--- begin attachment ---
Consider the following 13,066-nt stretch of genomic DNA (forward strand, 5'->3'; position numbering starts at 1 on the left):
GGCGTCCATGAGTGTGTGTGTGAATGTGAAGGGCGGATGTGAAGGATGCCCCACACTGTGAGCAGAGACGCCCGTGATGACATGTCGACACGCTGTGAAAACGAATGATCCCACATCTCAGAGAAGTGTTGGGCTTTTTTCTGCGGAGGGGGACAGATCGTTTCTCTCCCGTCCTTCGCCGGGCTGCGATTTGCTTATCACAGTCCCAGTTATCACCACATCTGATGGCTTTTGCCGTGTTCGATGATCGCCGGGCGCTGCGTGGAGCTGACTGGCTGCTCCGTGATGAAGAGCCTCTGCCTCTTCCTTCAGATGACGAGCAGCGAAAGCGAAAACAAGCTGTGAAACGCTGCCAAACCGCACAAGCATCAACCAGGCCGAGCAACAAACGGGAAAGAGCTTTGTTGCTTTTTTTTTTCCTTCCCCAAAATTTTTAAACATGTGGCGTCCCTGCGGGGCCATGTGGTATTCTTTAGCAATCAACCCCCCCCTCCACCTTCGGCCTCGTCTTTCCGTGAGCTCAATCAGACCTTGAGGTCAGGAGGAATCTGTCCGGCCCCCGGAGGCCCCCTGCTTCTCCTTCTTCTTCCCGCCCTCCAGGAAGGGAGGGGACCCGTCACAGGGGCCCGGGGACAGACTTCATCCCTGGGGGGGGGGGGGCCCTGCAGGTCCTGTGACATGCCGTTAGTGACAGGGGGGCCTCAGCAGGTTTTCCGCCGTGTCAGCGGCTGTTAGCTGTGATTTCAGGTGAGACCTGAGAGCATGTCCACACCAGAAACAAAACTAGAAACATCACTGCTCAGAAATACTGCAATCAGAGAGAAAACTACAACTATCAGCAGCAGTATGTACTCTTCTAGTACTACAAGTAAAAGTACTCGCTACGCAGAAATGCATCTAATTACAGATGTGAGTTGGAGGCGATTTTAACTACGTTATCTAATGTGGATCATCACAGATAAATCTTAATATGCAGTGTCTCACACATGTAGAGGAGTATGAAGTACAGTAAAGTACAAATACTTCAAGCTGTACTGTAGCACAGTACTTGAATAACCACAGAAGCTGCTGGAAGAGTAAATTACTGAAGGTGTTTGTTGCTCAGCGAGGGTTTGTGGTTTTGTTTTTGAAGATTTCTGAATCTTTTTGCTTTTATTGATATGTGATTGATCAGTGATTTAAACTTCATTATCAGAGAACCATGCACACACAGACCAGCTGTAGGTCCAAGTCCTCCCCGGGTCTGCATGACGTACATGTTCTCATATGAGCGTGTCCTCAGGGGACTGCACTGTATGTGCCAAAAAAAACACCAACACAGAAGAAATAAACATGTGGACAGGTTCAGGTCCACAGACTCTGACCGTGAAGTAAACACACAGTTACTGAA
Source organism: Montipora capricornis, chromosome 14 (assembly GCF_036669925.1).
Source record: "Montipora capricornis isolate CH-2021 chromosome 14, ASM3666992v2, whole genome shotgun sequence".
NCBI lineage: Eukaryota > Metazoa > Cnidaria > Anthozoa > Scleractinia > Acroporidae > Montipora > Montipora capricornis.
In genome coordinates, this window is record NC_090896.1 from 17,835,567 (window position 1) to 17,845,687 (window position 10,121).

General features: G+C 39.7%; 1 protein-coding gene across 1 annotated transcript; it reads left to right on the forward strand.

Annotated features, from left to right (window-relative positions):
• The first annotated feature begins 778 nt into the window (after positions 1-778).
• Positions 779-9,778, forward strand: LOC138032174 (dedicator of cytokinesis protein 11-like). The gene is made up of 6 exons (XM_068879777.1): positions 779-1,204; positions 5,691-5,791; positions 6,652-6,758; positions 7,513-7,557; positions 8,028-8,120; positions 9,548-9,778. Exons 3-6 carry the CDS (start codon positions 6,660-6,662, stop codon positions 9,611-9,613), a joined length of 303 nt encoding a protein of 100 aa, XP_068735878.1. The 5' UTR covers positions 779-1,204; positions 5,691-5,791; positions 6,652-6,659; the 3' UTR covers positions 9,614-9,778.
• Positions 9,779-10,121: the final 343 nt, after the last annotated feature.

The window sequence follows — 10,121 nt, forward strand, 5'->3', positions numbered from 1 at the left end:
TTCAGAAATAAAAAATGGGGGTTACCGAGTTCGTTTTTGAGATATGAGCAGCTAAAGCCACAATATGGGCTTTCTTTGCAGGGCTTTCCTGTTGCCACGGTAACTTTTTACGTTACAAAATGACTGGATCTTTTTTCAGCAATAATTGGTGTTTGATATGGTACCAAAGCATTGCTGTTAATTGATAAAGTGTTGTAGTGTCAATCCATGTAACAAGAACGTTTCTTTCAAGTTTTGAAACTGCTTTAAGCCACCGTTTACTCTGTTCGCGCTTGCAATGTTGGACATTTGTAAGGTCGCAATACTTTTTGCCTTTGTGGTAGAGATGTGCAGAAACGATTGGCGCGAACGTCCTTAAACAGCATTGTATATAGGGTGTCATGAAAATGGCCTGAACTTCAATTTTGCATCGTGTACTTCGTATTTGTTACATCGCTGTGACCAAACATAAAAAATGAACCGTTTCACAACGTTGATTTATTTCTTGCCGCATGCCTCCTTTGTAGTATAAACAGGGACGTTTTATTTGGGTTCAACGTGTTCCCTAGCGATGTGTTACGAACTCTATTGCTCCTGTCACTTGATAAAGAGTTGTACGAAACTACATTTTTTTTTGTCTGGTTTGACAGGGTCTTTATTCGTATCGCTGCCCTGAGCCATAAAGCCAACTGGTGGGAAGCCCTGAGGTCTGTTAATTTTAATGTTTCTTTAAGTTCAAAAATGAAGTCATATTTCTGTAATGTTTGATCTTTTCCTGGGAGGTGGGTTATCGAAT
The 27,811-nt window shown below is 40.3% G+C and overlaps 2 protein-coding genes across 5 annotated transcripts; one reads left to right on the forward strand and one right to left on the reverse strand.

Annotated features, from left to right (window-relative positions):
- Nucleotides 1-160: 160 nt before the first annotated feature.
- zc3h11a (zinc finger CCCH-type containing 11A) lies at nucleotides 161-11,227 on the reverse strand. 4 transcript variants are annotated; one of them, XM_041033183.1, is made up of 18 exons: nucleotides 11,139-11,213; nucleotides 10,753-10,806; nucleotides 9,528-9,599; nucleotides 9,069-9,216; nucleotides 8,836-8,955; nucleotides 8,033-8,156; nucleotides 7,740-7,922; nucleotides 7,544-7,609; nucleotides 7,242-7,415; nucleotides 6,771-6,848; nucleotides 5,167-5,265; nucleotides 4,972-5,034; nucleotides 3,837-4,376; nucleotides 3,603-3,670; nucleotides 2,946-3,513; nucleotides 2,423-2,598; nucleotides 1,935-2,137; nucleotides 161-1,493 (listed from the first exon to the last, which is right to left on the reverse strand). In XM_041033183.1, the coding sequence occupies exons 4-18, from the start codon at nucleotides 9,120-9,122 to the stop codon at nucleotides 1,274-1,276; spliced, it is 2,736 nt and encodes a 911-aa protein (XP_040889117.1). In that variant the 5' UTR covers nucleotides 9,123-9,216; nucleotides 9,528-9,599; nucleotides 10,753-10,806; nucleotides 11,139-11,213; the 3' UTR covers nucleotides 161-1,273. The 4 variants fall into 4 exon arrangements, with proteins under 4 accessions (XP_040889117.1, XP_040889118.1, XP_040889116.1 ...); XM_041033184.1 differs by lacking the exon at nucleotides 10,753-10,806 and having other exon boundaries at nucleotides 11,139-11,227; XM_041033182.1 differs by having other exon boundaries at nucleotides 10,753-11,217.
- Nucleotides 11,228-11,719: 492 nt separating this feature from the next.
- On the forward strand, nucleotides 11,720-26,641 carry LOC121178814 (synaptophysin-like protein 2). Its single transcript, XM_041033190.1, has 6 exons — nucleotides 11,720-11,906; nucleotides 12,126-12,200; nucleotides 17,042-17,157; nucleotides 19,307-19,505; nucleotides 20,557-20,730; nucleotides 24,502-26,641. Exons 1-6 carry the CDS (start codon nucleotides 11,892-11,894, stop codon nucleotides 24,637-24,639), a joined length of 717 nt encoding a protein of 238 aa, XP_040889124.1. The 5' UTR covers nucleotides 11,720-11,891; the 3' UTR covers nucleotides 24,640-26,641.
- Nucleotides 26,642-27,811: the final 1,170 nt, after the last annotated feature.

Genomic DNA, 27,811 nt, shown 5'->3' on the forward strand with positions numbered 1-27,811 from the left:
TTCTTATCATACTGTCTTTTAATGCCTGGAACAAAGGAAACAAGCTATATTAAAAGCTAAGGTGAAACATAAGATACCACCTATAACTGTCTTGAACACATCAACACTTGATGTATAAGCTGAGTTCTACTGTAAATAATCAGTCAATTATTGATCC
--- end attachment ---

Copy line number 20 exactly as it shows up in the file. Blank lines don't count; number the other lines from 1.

- Nucleotides 26,642-27,811: the final 1,170 nt, after the last annotated feature.